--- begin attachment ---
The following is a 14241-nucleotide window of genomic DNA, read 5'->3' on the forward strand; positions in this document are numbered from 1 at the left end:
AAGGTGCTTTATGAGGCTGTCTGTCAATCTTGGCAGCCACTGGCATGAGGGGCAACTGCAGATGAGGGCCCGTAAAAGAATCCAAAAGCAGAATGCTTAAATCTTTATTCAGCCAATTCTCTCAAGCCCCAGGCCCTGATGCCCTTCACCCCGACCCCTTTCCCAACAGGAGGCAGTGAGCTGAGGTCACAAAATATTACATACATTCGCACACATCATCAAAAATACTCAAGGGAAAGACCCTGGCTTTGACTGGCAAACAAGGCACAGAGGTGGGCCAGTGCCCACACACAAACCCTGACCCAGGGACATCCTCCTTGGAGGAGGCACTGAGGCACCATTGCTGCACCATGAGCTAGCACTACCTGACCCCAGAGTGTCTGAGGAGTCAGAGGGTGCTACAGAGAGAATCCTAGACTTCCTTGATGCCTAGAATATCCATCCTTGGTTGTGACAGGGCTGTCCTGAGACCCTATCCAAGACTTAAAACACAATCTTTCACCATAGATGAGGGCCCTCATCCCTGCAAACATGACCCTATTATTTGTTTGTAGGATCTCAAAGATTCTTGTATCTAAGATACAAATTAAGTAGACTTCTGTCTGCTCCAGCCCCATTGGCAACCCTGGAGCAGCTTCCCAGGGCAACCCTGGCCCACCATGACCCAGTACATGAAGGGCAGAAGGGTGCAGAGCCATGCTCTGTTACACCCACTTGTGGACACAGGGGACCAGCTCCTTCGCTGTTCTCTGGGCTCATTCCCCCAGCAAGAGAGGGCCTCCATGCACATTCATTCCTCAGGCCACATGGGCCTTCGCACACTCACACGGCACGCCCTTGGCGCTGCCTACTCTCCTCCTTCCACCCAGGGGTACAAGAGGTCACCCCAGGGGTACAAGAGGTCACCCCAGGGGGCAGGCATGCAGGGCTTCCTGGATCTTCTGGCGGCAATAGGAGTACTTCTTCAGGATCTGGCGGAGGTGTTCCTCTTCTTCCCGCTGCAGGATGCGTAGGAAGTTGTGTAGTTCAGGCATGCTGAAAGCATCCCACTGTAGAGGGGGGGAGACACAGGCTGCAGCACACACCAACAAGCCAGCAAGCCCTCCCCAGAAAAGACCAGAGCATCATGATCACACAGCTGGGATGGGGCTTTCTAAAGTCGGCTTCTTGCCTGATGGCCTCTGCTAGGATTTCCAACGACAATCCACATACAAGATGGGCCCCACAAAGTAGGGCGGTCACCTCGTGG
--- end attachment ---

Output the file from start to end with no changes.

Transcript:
The following is a 14241-nucleotide window of genomic DNA, read 5'->3' on the forward strand; positions in this document are numbered from 1 at the left end:
AAGGTGCTTTATGAGGCTGTCTGTCAATCTTGGCAGCCACTGGCATGAGGGGCAACTGCAGATGAGGGCCCGTAAAAGAATCCAAAAGCAGAATGCTTAAATCTTTATTCAGCCAATTCTCTCAAGCCCCAGGCCCTGATGCCCTTCACCCCGACCCCTTTCCCAACAGGAGGCAGTGAGCTGAGGTCACAAAATATTACATACATTCGCACACATCATCAAAAATACTCAAGGGAAAGACCCTGGCTTTGACTGGCAAACAAGGCACAGAGGTGGGCCAGTGCCCACACACAAACCCTGACCCAGGGACATCCTCCTTGGAGGAGGCACTGAGGCACCATTGCTGCACCATGAGCTAGCACTACCTGACCCCAGAGTGTCTGAGGAGTCAGAGGGTGCTACAGAGAGAATCCTAGACTTCCTTGATGCCTAGAATATCCATCCTTGGTTGTGACAGGGCTGTCCTGAGACCCTATCCAAGACTTAAAACACAATCTTTCACCATAGATGAGGGCCCTCATCCCTGCAAACATGACCCTATTATTTGTTTGTAGGATCTCAAAGATTCTTGTATCTAAGATACAAATTAAGTAGACTTCTGTCTGCTCCAGCCCCATTGGCAACCCTGGAGCAGCTTCCCAGGGCAACCCTGGCCCACCATGACCCAGTACATGAAGGGCAGAAGGGTGCAGAGCCATGCTCTGTTACACCCACTTGTGGACACAGGGGACCAGCTCCTTCGCTGTTCTCTGGGCTCATTCCCCCAGCAAGAGAGGGCCTCCATGCACATTCATTCCTCAGGCCACATGGGCCTTCGCACACTCACACGGCACGCCCTTGGCGCTGCCTACTCTCCTCCTTCCACCCAGGGGTACAAGAGGTCACCCCAGGGGTACAAGAGGTCACCCCAGGGGGCAGGCATGCAGGGCTTCCTGGATCTTCTGGCGGCAATAGGAGTACTTCTTCAGGATCTGGCGGAGGTGTTCCTCTTCTTCCCGCTGCAGGATGCGTAGGAAGTTGTGTAGTTCAGGCATGCTGAAAGCATCCCACTGTAGAGGGGGGGAGACACAGGCTGCAGCACACACCAACAAGCCAGCAAGCCCTCCCCAGAAAAGACCAGAGCATCATGATCACACAGCTGGGATGGGGCTTTCTAAAGTCGGCTTCTTGCCTGATGGCCTCTGCTAGGATTTCCAACGACAATCCACATACAAGATGGGCCCCACAAAGTAGGGCGGTCACCTCGTGG